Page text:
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Antimicrob Agents Chemother. 2019 Aug 23;63(9). pii: e00823-19. doi: 10.1128/AAC.00823-19. Print 2019 Sep.

Repeated Isolation of Extended-Spectrum-β-Lactamase-Positive Escherichia coli Sequence Types 648 and 131 from Community Wastewater Indicates that Sewage Systems Are Important Sources of Emerging Clones of Antibiotic-Resistant Bacteria.

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Department of Food Safety and Infection Biology, Faculty of Veterinary Medicine, Norwegian University of Life Sciences, Oslo, Norway.
Department of Microbiology, Tumor and Cell Biology (MTC), Karolinska Institutet, Solna, Sweden.
Department of Infectious Diseases, Sahlgrenska Academy, University of Gothenburg, Gothenburg, Sweden.
Department of Microbiology, Tumor and Cell Biology (MTC), Karolinska Institutet, Solna, Sweden


Antibiotic resistance in bacteria is an emerging problem globally. Resistant bacteria are found in human and animal microbiota, as well as in the environment. Wastewater receives bacteria from all these sources and thus can provide a measurement of abundance and diversity of antibiotic-resistant bacteria circulating in communities. In this study, water samples were collected from a wastewater pump station in a Norwegian suburban community over a period of 15 months. A total of 45 daily samples were cultured and analyzed for the presence of Escherichia coli Eighty E. coli-like colonies were collected from each daily sample and then phenotyped and analyzed for antibiotic resistance using the PhenePlate-AREB system. During the sampling period, two unique E. coli phenotypes with resistance to cefotaxime and cefpodoxime indicating carriage of extended-spectrum β-lactamases (ESBL) were observed repeatedly. Whole-genome sequencing of 15 representative isolates from the two phenotypes identified these as two distinct clones belonging to the two globally spread E. coli multilocus sequence types (STs) ST131 and ST648 and carrying bla CTX-M-15 The number of ESBL-positive E. coli strains in the community wastewater pump station was 314 of 3,123 (10%) analyzed E. coli strains. Of the ESBL-positive isolates, 37% belonged to ST648, and 7% belonged to ST131. Repeated findings of CTX-M-15-positive ST648 and ST131 over time indicate that these STs are resident in the analyzed wastewater systems and/or circulate abundantly in the community.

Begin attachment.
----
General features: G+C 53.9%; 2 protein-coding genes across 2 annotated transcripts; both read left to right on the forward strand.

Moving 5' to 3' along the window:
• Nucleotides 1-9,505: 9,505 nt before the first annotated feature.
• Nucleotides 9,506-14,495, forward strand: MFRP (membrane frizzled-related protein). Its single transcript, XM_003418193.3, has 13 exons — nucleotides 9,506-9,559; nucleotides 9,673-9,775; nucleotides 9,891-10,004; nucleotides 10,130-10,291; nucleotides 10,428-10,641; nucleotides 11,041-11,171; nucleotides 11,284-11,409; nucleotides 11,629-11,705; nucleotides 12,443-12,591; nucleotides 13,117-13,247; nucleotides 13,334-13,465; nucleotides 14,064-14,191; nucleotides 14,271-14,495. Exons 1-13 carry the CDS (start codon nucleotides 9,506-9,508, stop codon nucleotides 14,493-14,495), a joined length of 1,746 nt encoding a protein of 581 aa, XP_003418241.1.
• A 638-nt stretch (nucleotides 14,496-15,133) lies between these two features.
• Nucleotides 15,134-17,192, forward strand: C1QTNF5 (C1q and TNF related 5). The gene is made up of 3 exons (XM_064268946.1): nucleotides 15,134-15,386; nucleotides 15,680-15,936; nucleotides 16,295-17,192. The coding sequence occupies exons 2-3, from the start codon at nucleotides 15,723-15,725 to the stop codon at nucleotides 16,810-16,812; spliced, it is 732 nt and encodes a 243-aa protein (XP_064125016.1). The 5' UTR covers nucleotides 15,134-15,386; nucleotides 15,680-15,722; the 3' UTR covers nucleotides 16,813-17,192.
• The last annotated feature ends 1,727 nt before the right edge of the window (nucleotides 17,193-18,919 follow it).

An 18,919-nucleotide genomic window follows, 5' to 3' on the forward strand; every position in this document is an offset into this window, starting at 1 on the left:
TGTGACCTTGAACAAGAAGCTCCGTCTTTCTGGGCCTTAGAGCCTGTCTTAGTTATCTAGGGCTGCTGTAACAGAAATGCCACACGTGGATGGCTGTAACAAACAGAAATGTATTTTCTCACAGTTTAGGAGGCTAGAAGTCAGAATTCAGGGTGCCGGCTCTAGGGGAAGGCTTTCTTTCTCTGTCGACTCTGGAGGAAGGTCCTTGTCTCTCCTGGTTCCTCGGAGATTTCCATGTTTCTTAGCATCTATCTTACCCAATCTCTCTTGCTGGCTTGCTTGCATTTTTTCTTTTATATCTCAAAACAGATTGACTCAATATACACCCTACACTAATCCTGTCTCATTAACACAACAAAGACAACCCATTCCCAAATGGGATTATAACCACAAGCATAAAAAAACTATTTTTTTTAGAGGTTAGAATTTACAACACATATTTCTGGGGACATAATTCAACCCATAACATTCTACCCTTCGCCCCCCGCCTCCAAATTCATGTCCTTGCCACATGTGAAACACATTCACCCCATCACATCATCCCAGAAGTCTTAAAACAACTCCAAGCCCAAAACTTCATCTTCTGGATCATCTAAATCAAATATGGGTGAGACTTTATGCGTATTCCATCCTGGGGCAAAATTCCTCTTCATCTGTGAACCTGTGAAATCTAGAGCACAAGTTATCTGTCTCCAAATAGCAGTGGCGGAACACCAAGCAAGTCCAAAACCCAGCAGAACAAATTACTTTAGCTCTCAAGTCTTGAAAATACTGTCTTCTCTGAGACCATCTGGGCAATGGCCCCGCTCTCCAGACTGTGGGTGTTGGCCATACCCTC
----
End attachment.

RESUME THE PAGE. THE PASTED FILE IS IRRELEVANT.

ESBL E. coli ; Norway; ST131; ST648; antibiotic resistance; antibiotic surveillance; persistence; sewage; wastewater; whole-genome sequencing

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